Product-specific features

With the world still in the grip of COVID-19, the built environment is having to respond. While lockdown is easing, it is being done on the condition that social distancing and hygiene are top of the agenda for individuals and businesses. This means changes to the places we work, shop and relax; changes that are likely to remain until next year at least.

This has been an unprecedented year on many levels, what with construction sites having to implement social distancing measures and four in 10 architects reportedly struggling with their mental health during lockdown . The industry has been battling to keep sites open and building work progressing, and the UK’s 2020 outlook now sits between a contraction of 5 to 12%, with the bounce back in 2021 forecast to be between 1 and 10%.

Major construction projects are becoming increasingly more complex, involve multiple task teams and span several years, making projects fraught with challenges. As individual task teams work in isolation from other members of the delivery team, the result is unsynchronised processes and procedures with no defined standards for quality control. As a result, issues are only identified as work commences on site, causing abortive work and wasted materials which all come at a cost to the project and the environment, says Paul Hargreaves, Group BIM Manager at TÜV SÜD.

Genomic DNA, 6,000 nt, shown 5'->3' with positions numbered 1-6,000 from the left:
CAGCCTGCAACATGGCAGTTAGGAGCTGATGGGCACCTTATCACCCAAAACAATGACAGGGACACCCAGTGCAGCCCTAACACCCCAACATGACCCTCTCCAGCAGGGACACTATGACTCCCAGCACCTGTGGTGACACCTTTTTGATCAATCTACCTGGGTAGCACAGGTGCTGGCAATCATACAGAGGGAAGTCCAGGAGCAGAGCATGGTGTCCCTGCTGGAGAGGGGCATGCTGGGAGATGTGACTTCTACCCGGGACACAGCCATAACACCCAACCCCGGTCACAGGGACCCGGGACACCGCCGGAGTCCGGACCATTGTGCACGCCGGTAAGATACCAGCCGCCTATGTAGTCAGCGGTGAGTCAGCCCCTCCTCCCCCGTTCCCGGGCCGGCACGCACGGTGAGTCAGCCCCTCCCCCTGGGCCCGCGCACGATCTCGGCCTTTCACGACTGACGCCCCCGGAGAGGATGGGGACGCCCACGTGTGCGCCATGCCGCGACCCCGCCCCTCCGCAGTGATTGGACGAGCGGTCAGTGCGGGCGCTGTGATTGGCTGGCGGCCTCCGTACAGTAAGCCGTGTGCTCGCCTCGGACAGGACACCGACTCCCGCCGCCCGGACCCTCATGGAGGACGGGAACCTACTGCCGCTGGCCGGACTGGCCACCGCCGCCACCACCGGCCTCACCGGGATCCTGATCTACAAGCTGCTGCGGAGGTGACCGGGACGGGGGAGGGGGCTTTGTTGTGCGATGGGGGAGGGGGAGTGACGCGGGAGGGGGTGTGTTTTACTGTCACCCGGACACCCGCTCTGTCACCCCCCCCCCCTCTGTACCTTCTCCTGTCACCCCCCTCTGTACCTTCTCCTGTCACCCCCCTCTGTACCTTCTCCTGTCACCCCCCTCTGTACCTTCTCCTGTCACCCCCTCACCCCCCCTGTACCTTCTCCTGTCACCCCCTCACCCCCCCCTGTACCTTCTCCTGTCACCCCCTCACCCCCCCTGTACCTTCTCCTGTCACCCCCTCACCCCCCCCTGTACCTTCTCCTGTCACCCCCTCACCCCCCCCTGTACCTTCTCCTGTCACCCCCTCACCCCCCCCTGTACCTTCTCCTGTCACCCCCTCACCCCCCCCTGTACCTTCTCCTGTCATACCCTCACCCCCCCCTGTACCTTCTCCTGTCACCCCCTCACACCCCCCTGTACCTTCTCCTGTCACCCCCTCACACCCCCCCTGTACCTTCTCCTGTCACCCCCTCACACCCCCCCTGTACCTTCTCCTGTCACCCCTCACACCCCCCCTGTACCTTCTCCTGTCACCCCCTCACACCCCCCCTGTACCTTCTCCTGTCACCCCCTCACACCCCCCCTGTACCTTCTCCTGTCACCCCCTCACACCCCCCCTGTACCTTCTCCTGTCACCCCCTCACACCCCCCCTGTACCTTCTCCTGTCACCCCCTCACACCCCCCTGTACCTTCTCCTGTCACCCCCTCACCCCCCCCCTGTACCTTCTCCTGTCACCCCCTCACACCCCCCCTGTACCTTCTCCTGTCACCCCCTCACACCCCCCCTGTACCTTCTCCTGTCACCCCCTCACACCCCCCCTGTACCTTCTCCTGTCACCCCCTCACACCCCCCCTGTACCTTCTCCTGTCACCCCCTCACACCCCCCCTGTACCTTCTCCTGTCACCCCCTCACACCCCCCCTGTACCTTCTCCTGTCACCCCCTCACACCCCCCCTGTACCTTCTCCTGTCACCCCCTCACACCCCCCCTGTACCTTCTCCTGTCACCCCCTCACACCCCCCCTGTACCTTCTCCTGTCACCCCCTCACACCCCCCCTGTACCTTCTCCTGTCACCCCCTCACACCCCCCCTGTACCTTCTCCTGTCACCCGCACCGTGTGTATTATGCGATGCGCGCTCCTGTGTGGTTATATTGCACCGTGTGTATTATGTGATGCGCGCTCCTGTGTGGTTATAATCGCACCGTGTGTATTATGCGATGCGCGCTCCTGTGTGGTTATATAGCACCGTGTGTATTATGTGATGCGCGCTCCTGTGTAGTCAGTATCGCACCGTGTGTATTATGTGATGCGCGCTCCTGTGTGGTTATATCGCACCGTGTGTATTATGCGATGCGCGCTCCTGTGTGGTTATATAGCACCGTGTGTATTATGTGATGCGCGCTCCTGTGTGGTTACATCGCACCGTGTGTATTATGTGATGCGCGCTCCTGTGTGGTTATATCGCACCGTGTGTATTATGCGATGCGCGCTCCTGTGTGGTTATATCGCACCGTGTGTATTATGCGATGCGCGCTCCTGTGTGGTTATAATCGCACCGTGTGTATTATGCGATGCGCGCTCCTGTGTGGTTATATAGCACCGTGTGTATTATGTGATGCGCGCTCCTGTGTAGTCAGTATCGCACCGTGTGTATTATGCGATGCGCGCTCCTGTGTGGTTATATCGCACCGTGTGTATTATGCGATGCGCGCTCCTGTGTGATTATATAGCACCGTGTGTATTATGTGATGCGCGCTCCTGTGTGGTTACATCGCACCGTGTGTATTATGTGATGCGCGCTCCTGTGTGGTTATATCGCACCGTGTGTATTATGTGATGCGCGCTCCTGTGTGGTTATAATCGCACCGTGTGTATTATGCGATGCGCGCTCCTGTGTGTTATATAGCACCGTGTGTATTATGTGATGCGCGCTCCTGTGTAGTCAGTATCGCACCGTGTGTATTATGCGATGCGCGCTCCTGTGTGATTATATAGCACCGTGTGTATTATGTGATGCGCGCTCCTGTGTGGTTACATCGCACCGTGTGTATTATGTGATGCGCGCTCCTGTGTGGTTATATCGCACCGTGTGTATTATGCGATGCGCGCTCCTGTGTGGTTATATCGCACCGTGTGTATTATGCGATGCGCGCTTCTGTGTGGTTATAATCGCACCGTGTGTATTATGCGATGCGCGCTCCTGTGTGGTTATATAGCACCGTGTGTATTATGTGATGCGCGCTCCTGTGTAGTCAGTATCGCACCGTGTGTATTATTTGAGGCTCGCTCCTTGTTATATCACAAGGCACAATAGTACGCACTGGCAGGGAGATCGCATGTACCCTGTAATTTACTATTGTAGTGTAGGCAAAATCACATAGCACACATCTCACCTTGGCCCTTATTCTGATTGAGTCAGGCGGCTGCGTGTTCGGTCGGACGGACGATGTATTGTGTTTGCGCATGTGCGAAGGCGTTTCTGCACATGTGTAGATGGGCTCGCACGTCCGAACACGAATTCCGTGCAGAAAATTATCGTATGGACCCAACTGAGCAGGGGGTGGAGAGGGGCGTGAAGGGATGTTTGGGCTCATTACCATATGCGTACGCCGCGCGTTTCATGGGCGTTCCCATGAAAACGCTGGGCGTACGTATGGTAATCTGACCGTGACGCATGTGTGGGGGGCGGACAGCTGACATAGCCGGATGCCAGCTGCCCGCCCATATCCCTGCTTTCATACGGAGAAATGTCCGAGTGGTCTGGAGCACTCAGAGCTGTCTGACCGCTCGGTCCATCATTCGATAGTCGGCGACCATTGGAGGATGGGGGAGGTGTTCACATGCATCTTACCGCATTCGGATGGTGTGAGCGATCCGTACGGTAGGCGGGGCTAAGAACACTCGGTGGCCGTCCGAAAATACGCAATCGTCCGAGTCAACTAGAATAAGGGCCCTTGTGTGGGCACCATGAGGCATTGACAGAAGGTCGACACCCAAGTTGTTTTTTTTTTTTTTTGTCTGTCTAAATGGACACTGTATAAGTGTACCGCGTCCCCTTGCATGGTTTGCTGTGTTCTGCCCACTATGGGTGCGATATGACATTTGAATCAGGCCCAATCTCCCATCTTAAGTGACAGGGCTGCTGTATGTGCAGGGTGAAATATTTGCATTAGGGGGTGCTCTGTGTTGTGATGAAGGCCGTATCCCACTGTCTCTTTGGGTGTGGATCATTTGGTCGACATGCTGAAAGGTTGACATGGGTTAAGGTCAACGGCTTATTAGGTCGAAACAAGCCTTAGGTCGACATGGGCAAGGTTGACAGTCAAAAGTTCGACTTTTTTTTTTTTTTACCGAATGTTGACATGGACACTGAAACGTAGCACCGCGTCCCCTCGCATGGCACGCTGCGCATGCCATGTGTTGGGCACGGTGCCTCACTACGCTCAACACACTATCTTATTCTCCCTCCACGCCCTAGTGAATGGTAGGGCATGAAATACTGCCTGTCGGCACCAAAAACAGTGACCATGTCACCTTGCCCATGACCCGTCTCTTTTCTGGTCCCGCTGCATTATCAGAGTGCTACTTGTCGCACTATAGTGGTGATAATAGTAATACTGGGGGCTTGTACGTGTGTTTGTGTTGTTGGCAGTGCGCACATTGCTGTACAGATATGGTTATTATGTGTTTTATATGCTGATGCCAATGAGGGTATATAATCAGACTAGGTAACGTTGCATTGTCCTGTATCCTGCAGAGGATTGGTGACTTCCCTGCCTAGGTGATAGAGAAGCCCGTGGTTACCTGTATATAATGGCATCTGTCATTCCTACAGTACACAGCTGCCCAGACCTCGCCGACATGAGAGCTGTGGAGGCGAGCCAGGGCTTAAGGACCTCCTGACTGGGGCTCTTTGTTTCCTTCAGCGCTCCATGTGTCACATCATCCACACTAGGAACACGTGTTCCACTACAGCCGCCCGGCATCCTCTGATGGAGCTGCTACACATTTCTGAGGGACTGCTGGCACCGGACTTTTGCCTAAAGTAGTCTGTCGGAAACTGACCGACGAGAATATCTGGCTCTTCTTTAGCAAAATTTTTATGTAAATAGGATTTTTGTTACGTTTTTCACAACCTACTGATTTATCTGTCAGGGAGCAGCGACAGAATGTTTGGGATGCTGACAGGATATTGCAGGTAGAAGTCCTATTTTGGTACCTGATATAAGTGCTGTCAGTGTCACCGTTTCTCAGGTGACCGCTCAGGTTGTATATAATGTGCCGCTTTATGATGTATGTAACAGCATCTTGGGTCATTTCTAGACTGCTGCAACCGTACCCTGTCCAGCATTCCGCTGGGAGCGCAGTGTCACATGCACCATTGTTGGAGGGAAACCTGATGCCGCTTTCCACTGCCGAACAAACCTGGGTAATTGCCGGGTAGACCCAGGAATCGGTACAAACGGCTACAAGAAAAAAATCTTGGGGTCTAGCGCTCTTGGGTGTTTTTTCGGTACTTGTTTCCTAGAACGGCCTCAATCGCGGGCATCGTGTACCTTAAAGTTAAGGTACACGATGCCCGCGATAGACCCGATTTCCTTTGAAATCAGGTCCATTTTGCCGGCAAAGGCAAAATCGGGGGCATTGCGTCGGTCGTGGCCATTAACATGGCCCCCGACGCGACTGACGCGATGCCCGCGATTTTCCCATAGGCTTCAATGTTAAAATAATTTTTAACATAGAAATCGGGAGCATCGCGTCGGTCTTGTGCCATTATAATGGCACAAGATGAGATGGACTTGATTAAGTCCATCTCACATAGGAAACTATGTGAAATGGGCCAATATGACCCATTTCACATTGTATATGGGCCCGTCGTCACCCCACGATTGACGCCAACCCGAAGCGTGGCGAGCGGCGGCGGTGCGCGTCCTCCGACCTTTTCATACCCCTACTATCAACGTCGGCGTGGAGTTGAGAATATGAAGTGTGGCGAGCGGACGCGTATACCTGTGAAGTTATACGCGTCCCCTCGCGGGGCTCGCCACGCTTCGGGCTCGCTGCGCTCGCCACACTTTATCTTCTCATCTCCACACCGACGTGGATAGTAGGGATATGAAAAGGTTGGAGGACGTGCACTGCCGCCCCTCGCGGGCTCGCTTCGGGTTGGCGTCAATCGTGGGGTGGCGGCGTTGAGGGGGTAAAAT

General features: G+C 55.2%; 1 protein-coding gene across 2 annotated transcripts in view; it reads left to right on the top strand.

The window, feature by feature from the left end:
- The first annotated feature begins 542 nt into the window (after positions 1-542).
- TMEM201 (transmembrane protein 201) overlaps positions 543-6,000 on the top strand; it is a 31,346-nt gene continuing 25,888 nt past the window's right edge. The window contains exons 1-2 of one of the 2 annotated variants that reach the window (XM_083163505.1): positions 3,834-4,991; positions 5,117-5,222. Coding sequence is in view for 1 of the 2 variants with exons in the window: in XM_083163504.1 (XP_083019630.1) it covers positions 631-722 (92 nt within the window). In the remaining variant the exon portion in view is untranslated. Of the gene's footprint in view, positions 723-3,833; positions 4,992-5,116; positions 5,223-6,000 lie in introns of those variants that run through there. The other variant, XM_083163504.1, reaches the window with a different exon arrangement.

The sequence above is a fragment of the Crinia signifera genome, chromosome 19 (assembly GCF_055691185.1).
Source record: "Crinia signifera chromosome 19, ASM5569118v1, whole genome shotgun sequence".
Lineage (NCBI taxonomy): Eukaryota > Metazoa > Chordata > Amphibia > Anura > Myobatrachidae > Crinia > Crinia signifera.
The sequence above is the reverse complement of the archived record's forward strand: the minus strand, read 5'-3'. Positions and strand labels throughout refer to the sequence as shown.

Last month, the UK Government announced its plans to encourage the nation to “build, build, build” as part of its efforts to kick-start the UK economy post-coronavirus. While there is much to be admired in this sentiment, we must not lose sight of other important issues the construction and building product manufacturing sectors need to address, particularly around sustainability.

As many companies begin thinking about a return to the office following lockdown, it’s clear that we are entering a new era of workplace design. Being socially distant in an office environment presents many challenges, but it’s a factor we will have to live with for months, or potentially even years, writes Laura Light, Concept Design Team Leader at Interface.

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